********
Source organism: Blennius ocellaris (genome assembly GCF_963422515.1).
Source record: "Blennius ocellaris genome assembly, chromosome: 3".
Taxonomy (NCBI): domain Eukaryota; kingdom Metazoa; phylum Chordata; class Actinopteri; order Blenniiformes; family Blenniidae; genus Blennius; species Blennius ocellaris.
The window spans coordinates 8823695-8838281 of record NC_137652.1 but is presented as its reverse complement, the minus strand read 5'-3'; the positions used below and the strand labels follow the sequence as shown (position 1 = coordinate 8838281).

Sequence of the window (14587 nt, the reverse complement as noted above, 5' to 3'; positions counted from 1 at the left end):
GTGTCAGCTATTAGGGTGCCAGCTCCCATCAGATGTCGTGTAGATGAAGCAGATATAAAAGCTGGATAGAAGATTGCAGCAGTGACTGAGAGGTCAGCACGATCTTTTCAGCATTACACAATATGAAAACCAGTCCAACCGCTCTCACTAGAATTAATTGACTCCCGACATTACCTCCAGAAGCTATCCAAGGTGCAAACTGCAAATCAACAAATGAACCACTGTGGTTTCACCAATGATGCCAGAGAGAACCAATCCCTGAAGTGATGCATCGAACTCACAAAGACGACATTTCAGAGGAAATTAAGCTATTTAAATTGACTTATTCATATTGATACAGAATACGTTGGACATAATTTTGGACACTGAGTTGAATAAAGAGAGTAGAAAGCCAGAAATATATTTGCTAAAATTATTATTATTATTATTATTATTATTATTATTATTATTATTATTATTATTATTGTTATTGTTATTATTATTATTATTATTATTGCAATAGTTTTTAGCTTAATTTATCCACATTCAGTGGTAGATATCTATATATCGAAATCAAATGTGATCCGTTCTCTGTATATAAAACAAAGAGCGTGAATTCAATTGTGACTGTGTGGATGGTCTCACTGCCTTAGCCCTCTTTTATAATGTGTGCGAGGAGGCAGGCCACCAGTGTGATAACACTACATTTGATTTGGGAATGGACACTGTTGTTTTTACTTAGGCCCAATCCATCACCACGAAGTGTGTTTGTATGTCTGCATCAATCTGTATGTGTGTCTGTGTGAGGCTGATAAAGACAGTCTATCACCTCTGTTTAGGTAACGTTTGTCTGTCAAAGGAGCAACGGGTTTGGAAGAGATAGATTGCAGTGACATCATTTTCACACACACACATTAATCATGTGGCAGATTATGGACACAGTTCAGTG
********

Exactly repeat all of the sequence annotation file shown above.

Source organism: Blennius ocellaris (genome assembly GCF_963422515.1).
Source record: "Blennius ocellaris genome assembly, chromosome: 3".
Taxonomy (NCBI): domain Eukaryota; kingdom Metazoa; phylum Chordata; class Actinopteri; order Blenniiformes; family Blenniidae; genus Blennius; species Blennius ocellaris.
The window spans coordinates 8823695-8838281 of record NC_137652.1 but is presented as its reverse complement, the minus strand read 5'-3'; the positions used below and the strand labels follow the sequence as shown (position 1 = coordinate 8838281).

Sequence of the window (14587 nt, the reverse complement as noted above, 5' to 3'; positions counted from 1 at the left end):
GTGTCAGCTATTAGGGTGCCAGCTCCCATCAGATGTCGTGTAGATGAAGCAGATATAAAAGCTGGATAGAAGATTGCAGCAGTGACTGAGAGGTCAGCACGATCTTTTCAGCATTACACAATATGAAAACCAGTCCAACCGCTCTCACTAGAATTAATTGACTCCCGACATTACCTCCAGAAGCTATCCAAGGTGCAAACTGCAAATCAACAAATGAACCACTGTGGTTTCACCAATGATGCCAGAGAGAACCAATCCCTGAAGTGATGCATCGAACTCACAAAGACGACATTTCAGAGGAAATTAAGCTATTTAAATTGACTTATTCATATTGATACAGAATACGTTGGACATAATTTTGGACACTGAGTTGAATAAAGAGAGTAGAAAGCCAGAAATATATTTGCTAAAATTATTATTATTATTATTATTATTATTATTATTATTATTATTATTATTATTATTGTTATTGTTATTATTATTATTATTATTATTGCAATAGTTTTTAGCTTAATTTATCCACATTCAGTGGTAGATATCTATATATCGAAATCAAATGTGATCCGTTCTCTGTATATAAAACAAAGAGCGTGAATTCAATTGTGACTGTGTGGATGGTCTCACTGCCTTAGCCCTCTTTTATAATGTGTGCGAGGAGGCAGGCCACCAGTGTGATAACACTACATTTGATTTGGGAATGGACACTGTTGTTTTTACTTAGGCCCAATCCATCACCACGAAGTGTGTTTGTATGTCTGCATCAATCTGTATGTGTGTCTGTGTGAGGCTGATAAAGACAGTCTATCACCTCTGTTTAGGTAACGTTTGTCTGTCAAAGGAGCAACGGGTTTGGAAGAGATAGATTGCAGTGACATCATTTTCACACACACACATTAATCATGTGGCAGATTATGGACACAGTTCAGTG